AKRON, Ohio, Feb. 6, 2019 /PRNewswire/ -- FirstEnergy Solutions (FES) announced today that its nuclear power plants ran at full capacity during the latest deep freeze that sent temperatures plunging to dangerously cold levels across the Midwest.
FES's Davis-Besse and Perry nuclear plants in Ohio powered approximately 1.7 million homes without disruption between January 29 and February 1 as electricity demand soared amid gusty winds and artic temperatures that dipped well below zero. The performance of the two nuclear plants, which provide 14% of Ohio's overall generation capacity, underscores the important service they provide to customers during these extreme weather trends.
"We continue to operate all of our plants at the highest levels of safety and reliability," said Paul Harden, senior vice president and chief operating officer of FirstEnergy Nuclear Operating Company (FENOC), the operating subsidiary of the plants. "Our dedicated employees worked through the bone-chilling cold to ensure that all our nuclear plants remained online and safe."
FES is proud to provide 90% of Ohio's zero-emission generation and its Beaver Valley plant in Pennsylvania is one of nine nuclear energy providers that represent 94% of the state's zero-emission generation. FES's three plants generate 4,048 MW, which can supply up to 3.4 million homes. FES also plays an important role in maintaining the diversity and integrity of the electrical grid. While FENOC's capacity during the days of the extreme weather was at 100%, nearly 11,000 MW of cleared natural gas capacity was unavailable due to operational or supply related outages during this same period.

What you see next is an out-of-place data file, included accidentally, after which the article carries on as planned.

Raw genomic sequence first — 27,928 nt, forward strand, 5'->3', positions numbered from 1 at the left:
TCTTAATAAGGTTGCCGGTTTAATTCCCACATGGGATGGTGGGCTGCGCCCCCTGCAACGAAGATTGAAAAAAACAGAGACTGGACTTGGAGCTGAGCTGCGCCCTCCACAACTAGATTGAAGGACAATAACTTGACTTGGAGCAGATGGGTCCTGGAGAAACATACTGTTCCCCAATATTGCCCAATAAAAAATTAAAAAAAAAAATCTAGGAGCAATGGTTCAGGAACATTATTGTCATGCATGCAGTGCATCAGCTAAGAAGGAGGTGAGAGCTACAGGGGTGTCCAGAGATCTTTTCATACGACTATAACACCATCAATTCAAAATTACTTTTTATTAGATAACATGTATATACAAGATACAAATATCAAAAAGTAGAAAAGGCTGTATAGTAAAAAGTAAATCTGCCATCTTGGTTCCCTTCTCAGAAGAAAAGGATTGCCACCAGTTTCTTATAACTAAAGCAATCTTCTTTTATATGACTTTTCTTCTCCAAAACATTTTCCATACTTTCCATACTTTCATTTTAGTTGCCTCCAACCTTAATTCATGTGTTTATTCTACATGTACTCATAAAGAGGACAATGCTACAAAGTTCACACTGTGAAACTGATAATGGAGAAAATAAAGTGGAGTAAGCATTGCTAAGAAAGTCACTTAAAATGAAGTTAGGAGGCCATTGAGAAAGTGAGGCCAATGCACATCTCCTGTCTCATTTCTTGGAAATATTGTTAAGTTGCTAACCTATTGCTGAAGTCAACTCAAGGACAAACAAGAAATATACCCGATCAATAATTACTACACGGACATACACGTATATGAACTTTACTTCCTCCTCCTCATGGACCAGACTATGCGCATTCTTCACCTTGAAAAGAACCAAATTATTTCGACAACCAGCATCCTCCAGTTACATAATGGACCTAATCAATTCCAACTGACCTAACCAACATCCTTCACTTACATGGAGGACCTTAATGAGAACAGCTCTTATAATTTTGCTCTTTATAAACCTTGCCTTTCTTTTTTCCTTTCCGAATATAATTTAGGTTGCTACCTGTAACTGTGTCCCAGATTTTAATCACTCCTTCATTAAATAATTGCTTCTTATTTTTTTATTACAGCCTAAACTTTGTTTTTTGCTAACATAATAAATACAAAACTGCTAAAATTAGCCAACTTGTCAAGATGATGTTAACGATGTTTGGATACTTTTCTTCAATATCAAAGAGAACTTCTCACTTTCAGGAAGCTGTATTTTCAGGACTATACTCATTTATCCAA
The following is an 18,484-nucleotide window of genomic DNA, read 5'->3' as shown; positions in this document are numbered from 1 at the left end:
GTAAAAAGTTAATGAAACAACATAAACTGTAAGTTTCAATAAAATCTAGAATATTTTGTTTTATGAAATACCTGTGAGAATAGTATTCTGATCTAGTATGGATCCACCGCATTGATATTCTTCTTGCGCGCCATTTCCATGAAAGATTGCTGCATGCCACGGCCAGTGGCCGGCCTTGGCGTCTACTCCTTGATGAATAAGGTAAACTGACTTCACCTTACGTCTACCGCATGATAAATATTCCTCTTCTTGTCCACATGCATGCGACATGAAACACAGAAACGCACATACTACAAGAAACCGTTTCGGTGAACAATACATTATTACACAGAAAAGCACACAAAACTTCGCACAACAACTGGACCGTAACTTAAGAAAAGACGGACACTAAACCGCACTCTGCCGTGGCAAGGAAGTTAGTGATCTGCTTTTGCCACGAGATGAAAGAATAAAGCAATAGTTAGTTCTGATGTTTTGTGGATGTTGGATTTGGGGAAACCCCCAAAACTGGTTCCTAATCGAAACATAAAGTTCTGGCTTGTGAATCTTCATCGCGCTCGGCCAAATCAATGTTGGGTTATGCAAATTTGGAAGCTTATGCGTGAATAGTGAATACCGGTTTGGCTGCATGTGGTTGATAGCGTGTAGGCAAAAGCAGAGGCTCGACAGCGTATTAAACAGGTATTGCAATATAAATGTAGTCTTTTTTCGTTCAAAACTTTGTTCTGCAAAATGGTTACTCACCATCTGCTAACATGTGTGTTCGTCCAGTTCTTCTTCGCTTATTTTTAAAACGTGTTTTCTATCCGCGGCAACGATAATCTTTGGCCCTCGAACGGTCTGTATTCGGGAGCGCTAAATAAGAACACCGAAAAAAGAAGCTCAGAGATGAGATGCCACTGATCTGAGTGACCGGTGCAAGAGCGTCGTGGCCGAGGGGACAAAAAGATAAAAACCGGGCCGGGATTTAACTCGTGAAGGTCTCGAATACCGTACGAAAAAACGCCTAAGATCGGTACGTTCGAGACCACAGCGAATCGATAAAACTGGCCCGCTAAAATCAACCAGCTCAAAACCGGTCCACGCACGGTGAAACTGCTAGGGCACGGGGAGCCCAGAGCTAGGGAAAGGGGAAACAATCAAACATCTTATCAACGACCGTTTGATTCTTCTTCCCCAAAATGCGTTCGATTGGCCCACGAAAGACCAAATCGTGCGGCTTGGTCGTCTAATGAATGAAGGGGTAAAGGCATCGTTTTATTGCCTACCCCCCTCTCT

Nuclear plants are designed to withstand extreme temperatures, both cold and hot. A winterization program prepares the plants and ensures critical operating systems are protected from freezing temperatures. FENOC plants undergo yearlong planning, preparation and maintenance to ensure that they remain safe, reliable and resilient during the deep freeze, which stretched energy consumption to its limits.
FES announced last year that its nuclear power plants are scheduled to be prematurely deactivated in the next two to three years unless the Company secures legislative support and meaningful market reforms to keep them operational.
"Our nuclear plants contribute to the fuel diversity and fuel security of the regional grid and are able to withstand natural disasters and terrorist attacks. FES plants can also run for up to two years between refueling outages," said Mr. Harden. "We hope that market reforms are implemented that appropriately values our plants and considers the significant contributions they make to the communities they serve."
SOURCE FirstEnergy Solutions